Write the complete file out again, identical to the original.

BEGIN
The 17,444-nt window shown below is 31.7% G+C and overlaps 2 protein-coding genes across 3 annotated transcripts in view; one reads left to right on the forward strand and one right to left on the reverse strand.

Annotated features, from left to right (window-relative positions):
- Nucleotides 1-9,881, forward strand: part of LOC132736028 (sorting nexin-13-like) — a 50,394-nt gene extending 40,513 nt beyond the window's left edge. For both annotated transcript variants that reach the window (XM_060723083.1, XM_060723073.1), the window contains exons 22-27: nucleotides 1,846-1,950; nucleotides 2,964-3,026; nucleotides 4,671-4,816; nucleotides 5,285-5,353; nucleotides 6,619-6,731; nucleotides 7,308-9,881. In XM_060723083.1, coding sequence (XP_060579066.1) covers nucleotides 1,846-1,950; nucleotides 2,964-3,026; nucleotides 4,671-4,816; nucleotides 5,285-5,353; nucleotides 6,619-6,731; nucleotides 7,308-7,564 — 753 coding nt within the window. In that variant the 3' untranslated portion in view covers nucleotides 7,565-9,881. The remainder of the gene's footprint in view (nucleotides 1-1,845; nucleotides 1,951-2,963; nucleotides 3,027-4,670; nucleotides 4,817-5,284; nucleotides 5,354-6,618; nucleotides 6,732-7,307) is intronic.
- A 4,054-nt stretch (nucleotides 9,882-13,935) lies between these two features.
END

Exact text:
The 17,444-nt window shown below is 31.7% G+C and overlaps 2 protein-coding genes across 3 annotated transcripts in view; one reads left to right on the forward strand and one right to left on the reverse strand.

Annotated features, from left to right (window-relative positions):
- Nucleotides 1-9,881, forward strand: part of LOC132736028 (sorting nexin-13-like) — a 50,394-nt gene extending 40,513 nt beyond the window's left edge. For both annotated transcript variants that reach the window (XM_060723083.1, XM_060723073.1), the window contains exons 22-27: nucleotides 1,846-1,950; nucleotides 2,964-3,026; nucleotides 4,671-4,816; nucleotides 5,285-5,353; nucleotides 6,619-6,731; nucleotides 7,308-9,881. In XM_060723083.1, coding sequence (XP_060579066.1) covers nucleotides 1,846-1,950; nucleotides 2,964-3,026; nucleotides 4,671-4,816; nucleotides 5,285-5,353; nucleotides 6,619-6,731; nucleotides 7,308-7,564 — 753 coding nt within the window. In that variant the 3' untranslated portion in view covers nucleotides 7,565-9,881. The remainder of the gene's footprint in view (nucleotides 1-1,845; nucleotides 1,951-2,963; nucleotides 3,027-4,670; nucleotides 4,817-5,284; nucleotides 5,354-6,618; nucleotides 6,732-7,307) is intronic.
- A 4,054-nt stretch (nucleotides 9,882-13,935) lies between these two features.